Summary: We have a human tendency towards self-righteousness and judgment of others. Christ teaches that justification comes in acknowledging our brokenness, which also means recognizing Christ in others.

A couple of months ago, Owen went through this brief period of time where he would say “hi” to everyone we would encounter. He still does it some, but not quite as regularly. Anyway, while Owen was in the midst of this phase, we were in Northern Kentucky for my father-in-law’s memorial service over Labor Day weekend. So on Saturday, Mary Ellen went with her older cousins to the Cincinnati Zoo, and Ken and I decided we would take Owen to the new riverfront park on the banks of the Ohio in downtown Cincinnati. We began our walk, and as we started across the historic Roebling bridge, we started running into a lot of people. There was a Reds ballgame that day, and so we were seeing a lot of fans on their way toward the stadium for the game, but there were others as well; runners, tourists, homeless, and so on. The folks we were running into were all shapes, sizes, persuasions, and colors. And without fail, Owen, with his cute dimpled grin, said “hi” and waved to every single one of them. It was really beautiful to see how people reacted to the enthusiastic greeting from the tiny human walking by. They all smiled. You could even tell that for some, it really made their day; maybe even their week. When we got over to the park and Owen got busy playing, Ken commented to me about how great it is that kids just see people. Owen wasn’t scared by anyone we encountered. He wasn’t judgmental in any way, shape, or form. He greeted every person with that same cute smile and friendly “hi,” and people ate it up!

Listen again to how this parable begins: “Jesus told this parable to certain people who had convinced themselves that they were righteous and who looked on everyone else with disgust.” Have you ever felt like you were a pretty righteous person? I think most of us realize we’ve all got some work to do in the righteousness department, so maybe we don’t fall into that category. But I bet all of us, at some point or another, have looked on another with disgust; maybe not everyone, but at least someone. And if we’re being honest, we’ve probably looked on several someones with disgust. So, whether we want to hear it or not, this parable is for us.

That day we walked across the bridge into Cincinnati with Owen, I was distracted by what he was doing and how everyone was reacting to him. But let me be candid for just a moment and tell you what probably would have been going through my mind if I had been by myself, because the truth of the matter is, I think we all do this. I likely would have been making judgments about every person, so my internal monologue would sound something like this: Reds fan (yay!), Cardinals fan (boo!), tourist (wonder if they’re from Missouri), drunk (isn’t it only 10am?), why are there doughnuts on the ground (can’t people clean up their mess?), homeless (I wonder where all the homeless people that used to be down here went since they built the park), thug (better move over), bicyclist (can’t they see there are too many walkers on this bridge and they need to slow down!). I think you get the idea. We do this ALL. THE. TIME. For whatever reason, it’s part of our human nature (not that that makes it okay). Maybe it’s like a survival instinct, or something, as we try to measure up who is a threat and who is not. I don’t really know. All I know is that it runs counter to everything Jesus teaches us about how we should live our lives and be in relationship with one another.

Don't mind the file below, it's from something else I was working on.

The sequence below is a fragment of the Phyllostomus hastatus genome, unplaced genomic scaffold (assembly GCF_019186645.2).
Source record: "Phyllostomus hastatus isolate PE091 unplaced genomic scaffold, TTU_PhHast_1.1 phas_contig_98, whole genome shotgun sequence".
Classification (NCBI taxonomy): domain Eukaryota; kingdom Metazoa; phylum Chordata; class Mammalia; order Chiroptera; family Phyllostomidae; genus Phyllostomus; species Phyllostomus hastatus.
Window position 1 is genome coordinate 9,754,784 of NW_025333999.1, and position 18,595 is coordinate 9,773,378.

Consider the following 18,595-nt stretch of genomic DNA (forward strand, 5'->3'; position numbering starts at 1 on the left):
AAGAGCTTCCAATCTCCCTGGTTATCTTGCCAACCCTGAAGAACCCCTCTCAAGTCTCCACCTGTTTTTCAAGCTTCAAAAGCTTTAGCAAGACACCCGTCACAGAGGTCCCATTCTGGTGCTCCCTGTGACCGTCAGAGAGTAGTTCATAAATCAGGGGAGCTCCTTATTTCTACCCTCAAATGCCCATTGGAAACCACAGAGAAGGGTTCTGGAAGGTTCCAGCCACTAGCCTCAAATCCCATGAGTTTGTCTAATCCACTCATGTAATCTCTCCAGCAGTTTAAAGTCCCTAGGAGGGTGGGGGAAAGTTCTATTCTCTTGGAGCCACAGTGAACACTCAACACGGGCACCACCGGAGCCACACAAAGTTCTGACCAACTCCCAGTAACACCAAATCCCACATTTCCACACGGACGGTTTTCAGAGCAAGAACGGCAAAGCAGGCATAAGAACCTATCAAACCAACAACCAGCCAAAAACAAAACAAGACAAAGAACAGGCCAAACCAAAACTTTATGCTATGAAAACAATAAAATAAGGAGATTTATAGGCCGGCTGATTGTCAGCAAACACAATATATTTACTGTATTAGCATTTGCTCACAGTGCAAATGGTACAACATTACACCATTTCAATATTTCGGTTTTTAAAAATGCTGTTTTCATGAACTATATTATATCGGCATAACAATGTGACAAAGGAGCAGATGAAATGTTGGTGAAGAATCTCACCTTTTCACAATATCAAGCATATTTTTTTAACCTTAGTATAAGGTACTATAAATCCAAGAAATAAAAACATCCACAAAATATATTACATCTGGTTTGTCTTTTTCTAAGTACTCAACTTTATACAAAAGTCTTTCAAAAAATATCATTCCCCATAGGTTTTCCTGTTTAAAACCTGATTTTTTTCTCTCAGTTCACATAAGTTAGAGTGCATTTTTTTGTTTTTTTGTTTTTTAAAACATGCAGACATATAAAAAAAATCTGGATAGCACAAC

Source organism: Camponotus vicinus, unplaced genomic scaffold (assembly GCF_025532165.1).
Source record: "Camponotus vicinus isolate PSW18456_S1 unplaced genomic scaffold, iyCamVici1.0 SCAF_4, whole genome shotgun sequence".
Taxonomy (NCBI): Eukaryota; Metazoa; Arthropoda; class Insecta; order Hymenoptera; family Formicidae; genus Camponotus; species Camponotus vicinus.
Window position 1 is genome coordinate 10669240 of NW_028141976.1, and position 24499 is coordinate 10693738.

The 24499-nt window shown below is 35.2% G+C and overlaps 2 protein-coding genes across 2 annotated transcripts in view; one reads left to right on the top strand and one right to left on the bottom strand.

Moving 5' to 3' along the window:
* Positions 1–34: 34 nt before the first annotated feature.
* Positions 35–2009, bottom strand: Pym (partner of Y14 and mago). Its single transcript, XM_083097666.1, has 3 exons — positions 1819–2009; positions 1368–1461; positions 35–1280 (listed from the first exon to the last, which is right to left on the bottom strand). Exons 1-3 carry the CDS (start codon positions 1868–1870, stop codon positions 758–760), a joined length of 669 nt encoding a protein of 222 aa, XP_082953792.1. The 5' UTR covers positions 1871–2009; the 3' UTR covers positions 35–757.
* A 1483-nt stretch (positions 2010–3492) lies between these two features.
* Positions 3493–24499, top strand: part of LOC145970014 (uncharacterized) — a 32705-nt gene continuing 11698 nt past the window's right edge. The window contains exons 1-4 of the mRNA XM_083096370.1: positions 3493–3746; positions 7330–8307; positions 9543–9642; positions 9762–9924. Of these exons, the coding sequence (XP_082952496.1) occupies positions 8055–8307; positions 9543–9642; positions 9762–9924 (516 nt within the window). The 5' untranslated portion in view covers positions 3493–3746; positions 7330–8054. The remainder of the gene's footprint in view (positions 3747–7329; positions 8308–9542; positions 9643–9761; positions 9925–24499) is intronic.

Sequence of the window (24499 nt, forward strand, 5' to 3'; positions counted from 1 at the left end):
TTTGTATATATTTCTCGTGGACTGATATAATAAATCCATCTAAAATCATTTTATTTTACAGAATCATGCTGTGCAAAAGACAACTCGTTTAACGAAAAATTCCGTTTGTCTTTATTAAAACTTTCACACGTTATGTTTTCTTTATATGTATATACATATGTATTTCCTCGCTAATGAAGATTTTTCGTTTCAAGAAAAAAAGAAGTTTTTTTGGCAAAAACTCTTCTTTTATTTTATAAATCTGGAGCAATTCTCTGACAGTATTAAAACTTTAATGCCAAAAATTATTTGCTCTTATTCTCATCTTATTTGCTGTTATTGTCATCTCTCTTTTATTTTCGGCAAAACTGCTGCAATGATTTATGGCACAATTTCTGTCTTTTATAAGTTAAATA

To help us learn some of what that means, Jesus tells this parable. Two men are in the Temple praying. The fact that they are in the Temple tells us that they are both Jewish, and because they are praying, it’s also safe to assume that they are both pious. One is a Pharisee and one is a tax collector. Now, we might as well acknowledge here that we probably have some preconceived notions about the Pharisees and tax collectors, just as we do of thugs and Cardinals fans today. Pharisees are rule-bound, legalistic, religious leaders, and tax collectors are selfish, greedy, turncoats. But there’s more to the Pharisees and tax collectors than what we generalize from our Biblical study. Pharisees were actually pretty liberal in their interpretation of the law. As a matter of fact, their aim was to make the observance of Torah (the Jewish scriptures) available to all. And the tax collectors; they’re job was to collect the tax for the Roman Empire, but anything more they collected was theirs to keep. Often, these tax collectors would appoint their work to others, who would actually go around knocking on doors and collecting the money. These “agents” (in essence) were usually locals, a Jewish man in this case. And while we could assume that perhaps they were simply doing a job, and not engaging in any “funny business,” it is probably likely that they, too, would get caught up in the pyramid scheme and try to rake in a little extra for themselves before passing the dues on to the higher ups.

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